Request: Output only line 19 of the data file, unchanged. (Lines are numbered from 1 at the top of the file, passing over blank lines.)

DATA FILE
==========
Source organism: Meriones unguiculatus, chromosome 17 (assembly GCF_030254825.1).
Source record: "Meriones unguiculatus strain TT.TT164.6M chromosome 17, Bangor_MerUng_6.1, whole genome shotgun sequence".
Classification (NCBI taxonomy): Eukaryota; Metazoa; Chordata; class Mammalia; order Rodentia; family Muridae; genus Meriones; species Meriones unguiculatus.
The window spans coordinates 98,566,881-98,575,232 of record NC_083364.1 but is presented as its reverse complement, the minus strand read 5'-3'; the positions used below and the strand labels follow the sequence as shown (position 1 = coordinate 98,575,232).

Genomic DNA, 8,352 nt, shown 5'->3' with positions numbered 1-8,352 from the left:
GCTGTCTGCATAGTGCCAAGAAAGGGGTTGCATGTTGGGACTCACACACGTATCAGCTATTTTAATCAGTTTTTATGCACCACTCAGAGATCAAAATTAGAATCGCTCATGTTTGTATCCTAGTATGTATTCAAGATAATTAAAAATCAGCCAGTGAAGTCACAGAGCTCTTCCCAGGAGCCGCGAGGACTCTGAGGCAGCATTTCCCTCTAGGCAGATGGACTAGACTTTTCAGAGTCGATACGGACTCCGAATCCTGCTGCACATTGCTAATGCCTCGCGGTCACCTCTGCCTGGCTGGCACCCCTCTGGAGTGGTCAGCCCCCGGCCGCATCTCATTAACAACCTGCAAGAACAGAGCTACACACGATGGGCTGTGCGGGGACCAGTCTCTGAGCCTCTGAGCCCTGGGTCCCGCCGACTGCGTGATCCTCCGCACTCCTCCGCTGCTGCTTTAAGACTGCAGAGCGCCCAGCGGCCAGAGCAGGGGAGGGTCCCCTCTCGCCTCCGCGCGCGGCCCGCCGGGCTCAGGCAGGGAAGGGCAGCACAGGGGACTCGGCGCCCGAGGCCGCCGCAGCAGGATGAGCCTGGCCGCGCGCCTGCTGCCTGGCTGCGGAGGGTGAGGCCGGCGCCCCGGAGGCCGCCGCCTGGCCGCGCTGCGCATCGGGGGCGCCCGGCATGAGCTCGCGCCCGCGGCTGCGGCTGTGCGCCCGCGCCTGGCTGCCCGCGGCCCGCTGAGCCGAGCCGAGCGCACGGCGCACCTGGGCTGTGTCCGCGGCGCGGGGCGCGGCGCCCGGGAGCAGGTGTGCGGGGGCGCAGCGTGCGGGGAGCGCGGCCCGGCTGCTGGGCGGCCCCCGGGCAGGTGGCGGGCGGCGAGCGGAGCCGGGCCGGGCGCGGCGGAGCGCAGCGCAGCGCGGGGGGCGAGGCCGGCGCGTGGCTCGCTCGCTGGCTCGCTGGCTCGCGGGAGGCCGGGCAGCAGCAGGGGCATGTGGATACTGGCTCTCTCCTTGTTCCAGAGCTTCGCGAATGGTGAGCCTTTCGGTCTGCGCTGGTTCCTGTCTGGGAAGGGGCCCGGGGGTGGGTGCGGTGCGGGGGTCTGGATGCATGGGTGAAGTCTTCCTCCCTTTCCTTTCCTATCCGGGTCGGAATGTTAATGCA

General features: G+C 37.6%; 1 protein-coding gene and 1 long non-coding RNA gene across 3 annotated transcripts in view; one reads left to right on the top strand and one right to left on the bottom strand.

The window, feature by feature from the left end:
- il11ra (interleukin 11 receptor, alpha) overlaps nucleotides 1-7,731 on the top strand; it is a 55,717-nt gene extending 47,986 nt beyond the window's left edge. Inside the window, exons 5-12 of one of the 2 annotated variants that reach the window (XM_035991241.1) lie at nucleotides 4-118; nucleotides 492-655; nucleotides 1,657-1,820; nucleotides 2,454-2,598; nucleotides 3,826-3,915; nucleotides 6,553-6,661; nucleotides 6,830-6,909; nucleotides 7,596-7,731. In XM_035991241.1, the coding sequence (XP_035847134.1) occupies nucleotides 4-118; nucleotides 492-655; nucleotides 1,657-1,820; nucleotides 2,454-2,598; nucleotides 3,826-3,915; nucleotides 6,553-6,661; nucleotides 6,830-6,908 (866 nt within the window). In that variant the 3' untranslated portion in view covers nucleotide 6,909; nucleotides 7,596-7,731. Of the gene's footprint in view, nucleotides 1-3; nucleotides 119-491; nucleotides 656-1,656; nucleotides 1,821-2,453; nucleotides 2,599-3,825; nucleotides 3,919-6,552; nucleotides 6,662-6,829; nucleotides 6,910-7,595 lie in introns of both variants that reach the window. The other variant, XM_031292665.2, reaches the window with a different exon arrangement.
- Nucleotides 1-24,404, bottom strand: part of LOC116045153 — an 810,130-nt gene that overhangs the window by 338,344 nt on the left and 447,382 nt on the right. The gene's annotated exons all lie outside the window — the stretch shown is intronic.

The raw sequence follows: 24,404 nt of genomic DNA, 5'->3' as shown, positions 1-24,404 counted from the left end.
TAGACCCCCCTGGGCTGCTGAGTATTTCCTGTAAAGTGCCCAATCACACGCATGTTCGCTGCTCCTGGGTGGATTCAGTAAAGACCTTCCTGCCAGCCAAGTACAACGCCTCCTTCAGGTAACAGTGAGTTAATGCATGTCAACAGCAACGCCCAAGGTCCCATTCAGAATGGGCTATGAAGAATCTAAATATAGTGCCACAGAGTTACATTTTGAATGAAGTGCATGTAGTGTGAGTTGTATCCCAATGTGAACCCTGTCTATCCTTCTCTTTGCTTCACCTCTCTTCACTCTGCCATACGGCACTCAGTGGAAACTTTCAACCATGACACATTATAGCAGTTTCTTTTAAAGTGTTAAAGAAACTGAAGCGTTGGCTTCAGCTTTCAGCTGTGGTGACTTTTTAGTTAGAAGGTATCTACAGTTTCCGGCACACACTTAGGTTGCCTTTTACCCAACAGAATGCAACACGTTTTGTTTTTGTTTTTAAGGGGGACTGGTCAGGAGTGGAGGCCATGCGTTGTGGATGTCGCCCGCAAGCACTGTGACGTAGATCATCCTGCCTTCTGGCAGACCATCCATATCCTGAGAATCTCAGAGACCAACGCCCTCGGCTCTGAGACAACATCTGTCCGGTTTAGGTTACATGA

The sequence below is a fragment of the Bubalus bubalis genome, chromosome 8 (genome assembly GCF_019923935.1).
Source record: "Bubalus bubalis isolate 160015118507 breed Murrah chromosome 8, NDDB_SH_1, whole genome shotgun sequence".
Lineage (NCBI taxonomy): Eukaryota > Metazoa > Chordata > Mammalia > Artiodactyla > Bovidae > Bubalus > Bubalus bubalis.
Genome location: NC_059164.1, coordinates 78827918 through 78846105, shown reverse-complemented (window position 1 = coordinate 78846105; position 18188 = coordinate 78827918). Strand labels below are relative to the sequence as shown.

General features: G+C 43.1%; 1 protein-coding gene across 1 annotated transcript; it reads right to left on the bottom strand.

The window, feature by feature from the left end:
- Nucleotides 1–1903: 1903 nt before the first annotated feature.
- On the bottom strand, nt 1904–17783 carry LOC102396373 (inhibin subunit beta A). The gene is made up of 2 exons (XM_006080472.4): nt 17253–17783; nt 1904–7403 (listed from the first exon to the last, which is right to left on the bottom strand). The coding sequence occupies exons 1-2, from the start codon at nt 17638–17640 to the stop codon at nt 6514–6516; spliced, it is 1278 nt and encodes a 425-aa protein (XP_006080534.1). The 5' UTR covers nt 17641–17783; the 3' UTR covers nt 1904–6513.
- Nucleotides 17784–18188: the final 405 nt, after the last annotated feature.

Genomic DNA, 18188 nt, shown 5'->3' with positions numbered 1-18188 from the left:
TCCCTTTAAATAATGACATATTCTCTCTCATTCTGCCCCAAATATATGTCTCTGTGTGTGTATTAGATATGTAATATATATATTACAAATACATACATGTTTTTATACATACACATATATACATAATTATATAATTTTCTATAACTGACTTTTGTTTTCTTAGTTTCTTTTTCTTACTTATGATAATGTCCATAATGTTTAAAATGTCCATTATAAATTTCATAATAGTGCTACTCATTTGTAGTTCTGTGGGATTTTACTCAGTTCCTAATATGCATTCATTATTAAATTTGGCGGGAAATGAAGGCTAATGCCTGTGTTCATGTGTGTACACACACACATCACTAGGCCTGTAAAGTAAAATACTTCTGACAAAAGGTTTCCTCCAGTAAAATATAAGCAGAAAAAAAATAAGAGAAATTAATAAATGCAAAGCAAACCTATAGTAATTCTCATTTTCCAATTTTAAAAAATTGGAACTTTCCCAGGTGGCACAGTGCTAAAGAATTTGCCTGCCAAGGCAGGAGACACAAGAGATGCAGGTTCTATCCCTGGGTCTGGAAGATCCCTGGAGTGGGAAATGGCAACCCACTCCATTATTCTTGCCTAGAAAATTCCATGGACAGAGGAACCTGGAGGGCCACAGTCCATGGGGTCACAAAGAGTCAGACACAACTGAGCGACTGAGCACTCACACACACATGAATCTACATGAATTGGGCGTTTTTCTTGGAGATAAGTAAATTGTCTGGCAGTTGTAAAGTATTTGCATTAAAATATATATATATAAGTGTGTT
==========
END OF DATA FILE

- Nucleotides 1–1903: 1903 nt before the first annotated feature.